March and Festival for Freedom in Namibia and South Africa
Thousands of people joined the AAM’s ‘March for Freedom’ from Hyde Park to Clapham Common on 28 June 1986. The march was the culmination of a month-long campaign for sanctions against South Africa. At Clapham Common 250,000 took part in a Festival for Freedom with a star-studded programme organised by Artists Against Apartheid. Copyright © Tim Jarvis


In the 1980s the Anti-Apartheid Movement grew from a small but determined pressure group into Britain’s biggest ever mass movement on an international issue. It mobilised hundreds of thousands of people all over Britain in demonstrations for sanctions against South Africa and the release of Nelson Mandela. It created a broad coalition of students, trade unionists, churches, political parties and community organisations to work for an end to all forms of British collaboration with apartheid.

The decade began with the achievement of majority rule in Zimbabwe after 15 years of illegal white minority government. This left the AAM free to campaign against apartheid in South Africa, for independence for Namibia and against South Africa’s attacks on its neighbours.


The AAM stepped up its campaign for the isolation of South Africa. It set up the World Campaign against Military and Nuclear Collaboration, protested against rugby and other sports tours and called for an oil embargo. In 1984 it relaunched the consumer boycott of South African goods.


In the middle of the decade South Africa’s townships erupted and the apartheid government launched a new wave of repression. In Britain, Southern Africa the Imprisoned Society (SATIS) campaigned for an end to political trials, the release of detainees and clemency for political prisoners condemned to death. The AAM formed new alliances with the United Democratic Front and other anti-apartheid groups inside South Africa.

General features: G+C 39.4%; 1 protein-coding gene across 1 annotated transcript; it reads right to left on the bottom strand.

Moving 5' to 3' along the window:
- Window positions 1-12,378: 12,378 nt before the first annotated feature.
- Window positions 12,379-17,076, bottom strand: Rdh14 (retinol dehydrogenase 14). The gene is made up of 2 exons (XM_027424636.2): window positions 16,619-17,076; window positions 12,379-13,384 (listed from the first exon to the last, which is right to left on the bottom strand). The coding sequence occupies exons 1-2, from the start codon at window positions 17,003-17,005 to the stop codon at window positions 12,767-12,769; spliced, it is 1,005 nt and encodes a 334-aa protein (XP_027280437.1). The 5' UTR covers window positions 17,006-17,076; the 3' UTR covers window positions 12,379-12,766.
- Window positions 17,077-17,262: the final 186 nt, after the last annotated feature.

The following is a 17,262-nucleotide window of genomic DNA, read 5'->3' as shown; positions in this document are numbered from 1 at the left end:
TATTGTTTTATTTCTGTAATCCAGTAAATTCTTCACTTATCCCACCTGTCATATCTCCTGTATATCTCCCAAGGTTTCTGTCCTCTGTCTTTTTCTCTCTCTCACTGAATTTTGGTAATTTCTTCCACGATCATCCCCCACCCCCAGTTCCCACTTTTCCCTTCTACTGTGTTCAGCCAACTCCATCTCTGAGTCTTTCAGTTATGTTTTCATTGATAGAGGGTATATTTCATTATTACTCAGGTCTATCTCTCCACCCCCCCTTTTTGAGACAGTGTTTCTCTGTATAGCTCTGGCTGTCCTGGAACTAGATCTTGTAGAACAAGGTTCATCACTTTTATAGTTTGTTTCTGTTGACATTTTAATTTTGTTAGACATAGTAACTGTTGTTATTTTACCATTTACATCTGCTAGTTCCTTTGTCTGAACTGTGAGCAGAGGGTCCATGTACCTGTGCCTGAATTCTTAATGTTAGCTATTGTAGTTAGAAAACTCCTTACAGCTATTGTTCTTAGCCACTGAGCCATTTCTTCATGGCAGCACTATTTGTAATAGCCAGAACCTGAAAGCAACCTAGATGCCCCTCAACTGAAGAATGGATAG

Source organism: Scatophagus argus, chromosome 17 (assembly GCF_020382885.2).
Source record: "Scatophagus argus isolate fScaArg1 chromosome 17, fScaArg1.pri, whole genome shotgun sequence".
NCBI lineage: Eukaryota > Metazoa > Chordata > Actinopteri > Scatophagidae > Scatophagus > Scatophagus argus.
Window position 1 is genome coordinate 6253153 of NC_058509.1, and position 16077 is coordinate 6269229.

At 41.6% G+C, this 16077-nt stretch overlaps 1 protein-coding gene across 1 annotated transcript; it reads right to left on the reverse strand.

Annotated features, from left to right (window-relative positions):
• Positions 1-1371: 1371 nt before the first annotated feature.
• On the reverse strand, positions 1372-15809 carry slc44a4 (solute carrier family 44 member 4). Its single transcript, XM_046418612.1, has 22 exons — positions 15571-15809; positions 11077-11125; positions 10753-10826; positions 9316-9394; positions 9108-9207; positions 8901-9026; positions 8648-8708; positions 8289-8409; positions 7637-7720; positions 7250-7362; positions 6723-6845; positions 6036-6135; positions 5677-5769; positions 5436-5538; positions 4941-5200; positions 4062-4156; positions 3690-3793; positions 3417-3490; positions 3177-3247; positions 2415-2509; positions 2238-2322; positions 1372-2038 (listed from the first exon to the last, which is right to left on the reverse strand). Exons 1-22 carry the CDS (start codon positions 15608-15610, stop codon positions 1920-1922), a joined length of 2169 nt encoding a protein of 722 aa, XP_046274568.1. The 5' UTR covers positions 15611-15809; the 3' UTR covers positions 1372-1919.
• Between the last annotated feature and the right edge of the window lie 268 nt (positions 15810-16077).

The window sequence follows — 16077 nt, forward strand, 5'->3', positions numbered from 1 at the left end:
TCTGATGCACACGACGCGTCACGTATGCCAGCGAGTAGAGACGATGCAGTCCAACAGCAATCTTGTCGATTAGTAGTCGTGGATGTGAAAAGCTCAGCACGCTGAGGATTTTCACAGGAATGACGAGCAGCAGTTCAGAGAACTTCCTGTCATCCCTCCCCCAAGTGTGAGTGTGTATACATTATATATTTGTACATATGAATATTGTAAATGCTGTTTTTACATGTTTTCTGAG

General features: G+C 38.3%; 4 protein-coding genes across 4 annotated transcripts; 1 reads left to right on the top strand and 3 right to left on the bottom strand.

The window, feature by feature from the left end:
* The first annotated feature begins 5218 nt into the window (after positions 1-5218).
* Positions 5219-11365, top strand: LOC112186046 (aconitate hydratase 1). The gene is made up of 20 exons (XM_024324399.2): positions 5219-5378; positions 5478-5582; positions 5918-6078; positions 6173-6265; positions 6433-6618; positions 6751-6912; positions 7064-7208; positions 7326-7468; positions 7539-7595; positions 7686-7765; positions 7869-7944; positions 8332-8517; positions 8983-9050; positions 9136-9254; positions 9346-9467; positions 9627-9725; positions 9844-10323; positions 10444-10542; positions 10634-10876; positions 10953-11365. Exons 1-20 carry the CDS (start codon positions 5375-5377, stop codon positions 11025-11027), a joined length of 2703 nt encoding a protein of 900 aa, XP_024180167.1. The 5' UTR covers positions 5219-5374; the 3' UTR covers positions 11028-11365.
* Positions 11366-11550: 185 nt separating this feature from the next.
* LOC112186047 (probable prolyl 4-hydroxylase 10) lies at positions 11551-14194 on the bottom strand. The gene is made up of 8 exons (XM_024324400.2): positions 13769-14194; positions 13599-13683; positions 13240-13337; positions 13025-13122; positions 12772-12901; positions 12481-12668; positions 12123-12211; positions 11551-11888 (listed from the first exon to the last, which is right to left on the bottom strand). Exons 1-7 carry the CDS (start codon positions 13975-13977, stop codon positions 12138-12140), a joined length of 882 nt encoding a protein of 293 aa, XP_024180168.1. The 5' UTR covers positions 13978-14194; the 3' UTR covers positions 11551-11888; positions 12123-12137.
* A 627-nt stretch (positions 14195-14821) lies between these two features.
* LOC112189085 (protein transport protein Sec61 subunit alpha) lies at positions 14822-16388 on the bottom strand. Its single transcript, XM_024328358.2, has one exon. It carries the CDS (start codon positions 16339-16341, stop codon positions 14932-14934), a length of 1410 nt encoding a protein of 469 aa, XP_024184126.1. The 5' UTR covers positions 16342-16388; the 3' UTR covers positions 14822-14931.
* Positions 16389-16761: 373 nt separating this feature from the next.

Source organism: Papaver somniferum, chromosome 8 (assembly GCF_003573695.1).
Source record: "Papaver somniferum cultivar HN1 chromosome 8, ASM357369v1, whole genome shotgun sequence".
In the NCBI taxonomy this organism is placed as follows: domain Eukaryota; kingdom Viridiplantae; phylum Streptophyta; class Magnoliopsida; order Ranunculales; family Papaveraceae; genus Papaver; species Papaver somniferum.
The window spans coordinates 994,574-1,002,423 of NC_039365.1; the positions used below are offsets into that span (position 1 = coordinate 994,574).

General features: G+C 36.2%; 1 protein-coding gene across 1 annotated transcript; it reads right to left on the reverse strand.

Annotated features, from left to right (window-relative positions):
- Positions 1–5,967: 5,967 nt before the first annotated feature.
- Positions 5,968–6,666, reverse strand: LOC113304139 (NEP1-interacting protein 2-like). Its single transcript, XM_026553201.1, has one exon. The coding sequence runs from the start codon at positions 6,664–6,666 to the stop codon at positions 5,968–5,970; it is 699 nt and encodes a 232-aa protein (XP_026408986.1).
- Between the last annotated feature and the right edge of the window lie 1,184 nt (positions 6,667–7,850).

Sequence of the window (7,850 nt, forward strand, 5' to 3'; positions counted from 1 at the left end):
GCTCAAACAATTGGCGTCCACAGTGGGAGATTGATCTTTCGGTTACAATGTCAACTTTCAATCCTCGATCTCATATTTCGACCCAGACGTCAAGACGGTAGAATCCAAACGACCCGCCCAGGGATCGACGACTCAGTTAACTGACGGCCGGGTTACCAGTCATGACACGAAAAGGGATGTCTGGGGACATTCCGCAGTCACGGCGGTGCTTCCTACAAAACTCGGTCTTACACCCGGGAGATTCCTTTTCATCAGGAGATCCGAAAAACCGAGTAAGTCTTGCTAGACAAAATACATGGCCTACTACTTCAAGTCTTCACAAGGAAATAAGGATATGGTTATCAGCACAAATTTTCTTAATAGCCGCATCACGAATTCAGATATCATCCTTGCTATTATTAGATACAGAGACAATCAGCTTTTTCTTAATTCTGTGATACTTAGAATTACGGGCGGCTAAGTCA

As resistance grew in South Africa and Namibia, the UN General Assembly, the Commonwealth and some of South Africa’s major trading partners imposed sanctions against apartheid. In Britain, the Conservative government, led by Prime Minister Margaret Thatcher, refused to impose sanctions. So the AAM called for people’s sanctions. Stores like the clothing chain Next and the Co-op cancelled contracts with South Africa. In 1986 27% of the people of Britain said they boycotted South African products.


In 1980 the AAM made a new call for the release of Nelson Mandela. Led by Glasgow, nine councils granted him the freedom of their cities. Hundreds of buildings, streets and gardens were named in his honour. In 1988 the AAM launched its biggest ever initiative ‘Nelson Mandela: Freedom at 70’. A capacity concert at Wembley Stadium was broadcast worldwide and 250,000 people gathered in Hyde Park to hear Archbishop Desmond Tutu demand Mandela’s release.


After a protracted guerrilla war fought by the South West Africa People’s Organisation (SWAPO) and ten years of tortuous negotiations between the Western Contact Group and South Africa, Namibia held its first democratic elections in November 1989. In Mozambique and Angola, groups funded by apartheid South Africa waged civil war.


Faced with mass resistance inside South Africa and mounting international pressure, South Africa’s President de Klerk signalled his willingness to negotiate. The Organisation of African Unity adopted the Harare Declaration setting out preconditions for negotiations, endorsed by the UN. Apartheid was unsustainable, but it was not yet clear what would replace it. 

Oliver Tambo, AAM President Trevor Huddleston and US civil rights activist Jesse Jackson150,000 people marched from east, west and south London to Trafalgar Square on 2 November 1985 to demand British sanctions against South Africa. The march was the culmination of an intensive campaign that reached every part of Britain. In the picture are ANC President Oliver Tambo, AAM President Trevor Huddleston and US civil rights activist Jesse Jackson.